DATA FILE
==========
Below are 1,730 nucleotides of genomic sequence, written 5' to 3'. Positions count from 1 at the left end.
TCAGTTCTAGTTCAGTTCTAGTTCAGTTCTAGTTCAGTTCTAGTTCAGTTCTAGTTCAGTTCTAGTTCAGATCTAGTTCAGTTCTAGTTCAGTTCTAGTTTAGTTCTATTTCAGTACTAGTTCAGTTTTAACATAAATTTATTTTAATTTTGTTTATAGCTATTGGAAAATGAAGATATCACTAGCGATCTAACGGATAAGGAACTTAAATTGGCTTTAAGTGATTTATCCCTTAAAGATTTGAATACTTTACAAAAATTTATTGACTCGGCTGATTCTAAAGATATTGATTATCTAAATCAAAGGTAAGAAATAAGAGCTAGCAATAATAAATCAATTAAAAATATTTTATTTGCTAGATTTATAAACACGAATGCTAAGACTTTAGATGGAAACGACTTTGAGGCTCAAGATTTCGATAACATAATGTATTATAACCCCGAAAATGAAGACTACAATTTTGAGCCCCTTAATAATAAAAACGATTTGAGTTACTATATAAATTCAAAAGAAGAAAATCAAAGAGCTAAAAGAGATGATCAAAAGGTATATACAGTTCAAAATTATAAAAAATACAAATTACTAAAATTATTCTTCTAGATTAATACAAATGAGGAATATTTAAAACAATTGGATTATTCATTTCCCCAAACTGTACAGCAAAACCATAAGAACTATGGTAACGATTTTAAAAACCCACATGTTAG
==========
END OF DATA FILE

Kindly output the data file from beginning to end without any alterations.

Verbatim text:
Below are 1,730 nucleotides of genomic sequence, written 5' to 3'. Positions count from 1 at the left end.
TCAGTTCTAGTTCAGTTCTAGTTCAGTTCTAGTTCAGTTCTAGTTCAGTTCTAGTTCAGTTCTAGTTCAGATCTAGTTCAGTTCTAGTTCAGTTCTAGTTTAGTTCTATTTCAGTACTAGTTCAGTTTTAACATAAATTTATTTTAATTTTGTTTATAGCTATTGGAAAATGAAGATATCACTAGCGATCTAACGGATAAGGAACTTAAATTGGCTTTAAGTGATTTATCCCTTAAAGATTTGAATACTTTACAAAAATTTATTGACTCGGCTGATTCTAAAGATATTGATTATCTAAATCAAAGGTAAGAAATAAGAGCTAGCAATAATAAATCAATTAAAAATATTTTATTTGCTAGATTTATAAACACGAATGCTAAGACTTTAGATGGAAACGACTTTGAGGCTCAAGATTTCGATAACATAATGTATTATAACCCCGAAAATGAAGACTACAATTTTGAGCCCCTTAATAATAAAAACGATTTGAGTTACTATATAAATTCAAAAGAAGAAAATCAAAGAGCTAAAAGAGATGATCAAAAGGTATATACAGTTCAAAATTATAAAAAATACAAATTACTAAAATTATTCTTCTAGATTAATACAAATGAGGAATATTTAAAACAATTGGATTATTCATTTCCCCAAACTGTACAGCAAAACCATAAGAACTATGGTAACGATTTTAAAAACCCACATGTTAG